Tuesday, 3 January 2012

Objective Proficiency p 95. Vocabulary

Ex 6
  • Loathe: /ləʊð/ to dislike somebody/something very much. Detest. E.g. I loathe modern art. They loathe each other.
  • Mendacity: /menˈdæsəti/ the act of not telling the truth. Lying. E.g. politicians accused of hypocrisy and mendacity.
  • Repel something: /rɪˈpel/ to drive, push or keep something away. Sp. repeler. E.g. a cream that repels insects. The fabric has been treated to repel water. 
  • Tenacity: /təˈnæsəti/  
  • Cautionary: /ˈkɔːʃənəri/ giving advice or a warning. E.g. a cautionary tale (Sp. cuento con moraleja) about the problems of buying a computer.
  • Collapsible: /kəˈlæpsəbl/ that can be folded flat or made into a smaller shape that uses less space. Sp. plegable. E.g. a collapsible chair/boat/bicycle.
  • Laborious: /ləˈbɔːriəs/ taking a lot of time and effort. Sp. laborioso. E.g. a laborious task/process. Checking all the information will be slow and laborious.
  • Loathsome: /ˈləʊðsəm/ extremely unpleasant; disgusting. Repulsive. E.g. The police described it as one of the most loathsome crimes of recent years.
  • Mendacious: /menˈdeɪʃəs/ not telling the truth. Lying. Sp. mentiroso. E.g. mendacious press statements.
  • Philosophical /ˌfɪləˈsɒfɪkl/ 1. connected with philosophy. E.g. the philosophical writings of Kant. 2. Philosophical (about something)  having a calm attitude towards a difficult or disappointing situation. E.g. He was philosophical about losing and said that he'd be back next year to try again.
  • Tenacious: /təˈneɪʃəs/
  • Theatrical: /θiˈætrɪkl/ 1. Connected with the theatre. Sp. teatral. E.g. a theatrical agent. 2. exaggerated in order to attract attention or create a particular effect. Sp. teatral. E.g. a theatrical gesture. 
  • Voluntary: /ˈvɒləntri/.
Ex 7
  • Lovegety: a matchmaking device available only in Japan, which allows users to find potential dates that match their personal preferences in the vicinity. 
  • Hint: to suggest something in an indirect way. Sp. insinuar. E.g. What are you hinting at?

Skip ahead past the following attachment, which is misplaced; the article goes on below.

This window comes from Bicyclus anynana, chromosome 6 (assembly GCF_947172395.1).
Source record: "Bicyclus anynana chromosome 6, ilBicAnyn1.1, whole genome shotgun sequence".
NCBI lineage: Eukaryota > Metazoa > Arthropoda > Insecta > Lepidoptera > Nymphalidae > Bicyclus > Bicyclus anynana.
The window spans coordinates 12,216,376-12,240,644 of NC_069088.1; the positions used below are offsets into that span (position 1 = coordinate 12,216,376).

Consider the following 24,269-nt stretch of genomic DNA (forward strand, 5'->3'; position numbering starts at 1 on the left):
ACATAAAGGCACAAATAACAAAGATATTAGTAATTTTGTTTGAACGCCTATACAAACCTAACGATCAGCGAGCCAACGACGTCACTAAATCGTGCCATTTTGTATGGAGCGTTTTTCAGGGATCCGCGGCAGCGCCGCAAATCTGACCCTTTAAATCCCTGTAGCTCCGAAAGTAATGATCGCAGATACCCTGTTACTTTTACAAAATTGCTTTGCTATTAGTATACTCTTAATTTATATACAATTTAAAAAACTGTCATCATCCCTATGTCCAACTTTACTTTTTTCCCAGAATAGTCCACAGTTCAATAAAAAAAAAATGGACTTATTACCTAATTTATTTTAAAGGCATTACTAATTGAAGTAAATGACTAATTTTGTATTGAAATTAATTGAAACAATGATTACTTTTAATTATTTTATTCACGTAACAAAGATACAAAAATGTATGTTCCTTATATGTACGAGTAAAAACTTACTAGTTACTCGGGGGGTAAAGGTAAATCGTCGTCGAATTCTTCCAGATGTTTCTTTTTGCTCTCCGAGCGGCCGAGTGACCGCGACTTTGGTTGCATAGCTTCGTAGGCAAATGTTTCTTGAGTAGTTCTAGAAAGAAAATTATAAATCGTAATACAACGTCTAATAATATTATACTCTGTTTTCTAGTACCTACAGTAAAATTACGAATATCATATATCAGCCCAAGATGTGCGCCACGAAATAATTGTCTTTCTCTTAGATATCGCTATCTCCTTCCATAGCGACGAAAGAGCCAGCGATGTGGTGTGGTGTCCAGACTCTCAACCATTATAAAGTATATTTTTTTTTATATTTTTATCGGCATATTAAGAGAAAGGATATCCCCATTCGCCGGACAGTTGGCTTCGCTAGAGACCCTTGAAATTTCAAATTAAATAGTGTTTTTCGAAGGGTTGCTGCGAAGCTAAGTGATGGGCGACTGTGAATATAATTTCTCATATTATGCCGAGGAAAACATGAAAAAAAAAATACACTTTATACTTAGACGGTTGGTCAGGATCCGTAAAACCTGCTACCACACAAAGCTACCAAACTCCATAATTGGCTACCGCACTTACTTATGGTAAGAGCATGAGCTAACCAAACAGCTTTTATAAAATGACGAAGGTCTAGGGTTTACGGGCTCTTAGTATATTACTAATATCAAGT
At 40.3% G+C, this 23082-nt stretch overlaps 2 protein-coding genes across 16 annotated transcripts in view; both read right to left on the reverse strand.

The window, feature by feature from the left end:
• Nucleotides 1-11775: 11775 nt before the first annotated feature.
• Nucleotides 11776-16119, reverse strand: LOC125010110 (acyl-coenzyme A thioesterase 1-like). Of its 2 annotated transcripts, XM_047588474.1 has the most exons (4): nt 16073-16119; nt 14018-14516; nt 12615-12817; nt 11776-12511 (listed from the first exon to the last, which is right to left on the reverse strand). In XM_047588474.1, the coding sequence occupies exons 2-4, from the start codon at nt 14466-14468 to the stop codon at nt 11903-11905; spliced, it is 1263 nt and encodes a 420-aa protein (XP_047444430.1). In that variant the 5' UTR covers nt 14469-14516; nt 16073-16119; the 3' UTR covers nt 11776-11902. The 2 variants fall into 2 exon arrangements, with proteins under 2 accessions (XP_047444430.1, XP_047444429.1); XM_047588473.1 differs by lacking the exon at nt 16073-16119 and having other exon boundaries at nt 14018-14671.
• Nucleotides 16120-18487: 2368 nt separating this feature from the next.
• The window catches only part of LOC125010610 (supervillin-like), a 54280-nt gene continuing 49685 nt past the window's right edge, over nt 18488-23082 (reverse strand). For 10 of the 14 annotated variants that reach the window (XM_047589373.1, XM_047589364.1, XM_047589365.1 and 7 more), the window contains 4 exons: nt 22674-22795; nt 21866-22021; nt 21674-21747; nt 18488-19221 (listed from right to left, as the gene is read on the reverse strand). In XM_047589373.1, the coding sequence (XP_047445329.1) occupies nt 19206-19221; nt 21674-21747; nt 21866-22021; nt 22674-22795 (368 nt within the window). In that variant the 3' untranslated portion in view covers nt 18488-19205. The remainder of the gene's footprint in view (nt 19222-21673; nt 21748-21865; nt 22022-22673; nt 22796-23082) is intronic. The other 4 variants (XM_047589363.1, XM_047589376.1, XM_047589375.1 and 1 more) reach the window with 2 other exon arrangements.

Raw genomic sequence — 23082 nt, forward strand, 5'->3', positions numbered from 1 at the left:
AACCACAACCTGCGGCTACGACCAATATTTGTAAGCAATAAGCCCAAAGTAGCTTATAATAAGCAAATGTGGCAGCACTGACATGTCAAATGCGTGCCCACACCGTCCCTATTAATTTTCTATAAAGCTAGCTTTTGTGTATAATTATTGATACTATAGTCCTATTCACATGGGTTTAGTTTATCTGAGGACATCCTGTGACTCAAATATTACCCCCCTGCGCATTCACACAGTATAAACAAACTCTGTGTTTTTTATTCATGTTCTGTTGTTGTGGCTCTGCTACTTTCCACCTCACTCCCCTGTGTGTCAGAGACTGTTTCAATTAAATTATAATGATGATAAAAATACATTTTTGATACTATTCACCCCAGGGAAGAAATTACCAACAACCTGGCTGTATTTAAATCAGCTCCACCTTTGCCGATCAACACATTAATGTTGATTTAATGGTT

• Badge: a small piece of metal or plastic, with a design or words on it, that a person wears to show that they belong to an organization, support something, have achieved something, have a particular rank, etc. Sp. chapa, insignia. E.g. She wore a badge saying ‘Vote for Coates’. All employees have to wear name badges. 
  • Pendant: a piece of jewellery that you wear around your neck on a chain. Sp. colgante.
  • Indeterminate: /ˌɪndɪˈtɜːmɪnət/ that cannot be identified easily or exactly. E.g. She was a tall woman of indeterminate age.
  • Setting: the place at which something happens. E.g. a rural/an ideal/a beautiful/an idyllic, etc. setting. It was the perfect setting for a wonderful Christmas. People tend to behave differently in different social settings.
  • Gimmick: an unusual trick or unnecessary device that is intended to attract attention or to persuade people to buy something. E.g. a promotional/publicity/sales gimmick. We don't use gimmicks to sell our products.
  • Enclose: /ɪnˈkləʊz/ Sp. encerrar.
  • Crux: /krʌks/ the crux (of something) the most important or difficult part of a problem or an issue. Sp. quid. E.g. Now we come to the crux of the matter. 
  • Neuroticism:  /njʊˈrɒtɪˌsɪzəm/a personality trait characterized by instability, anxiety, aggression, etc 
  • Bullish: feeling confident and positive about the future. Sp. optimista. E.g. in a bullish mood. 
  • Set to: to begin doing something in a busy or determined way.
  • Make inroads into/on something: if one thing makes inroads into another, it has a noticeable effect on the second thing, especially by reducing it, or influencing it. E.g. Tax rises have made some inroads into the country's national debt. By the 1950s, television had made great inroads into the territory of the news magazines.


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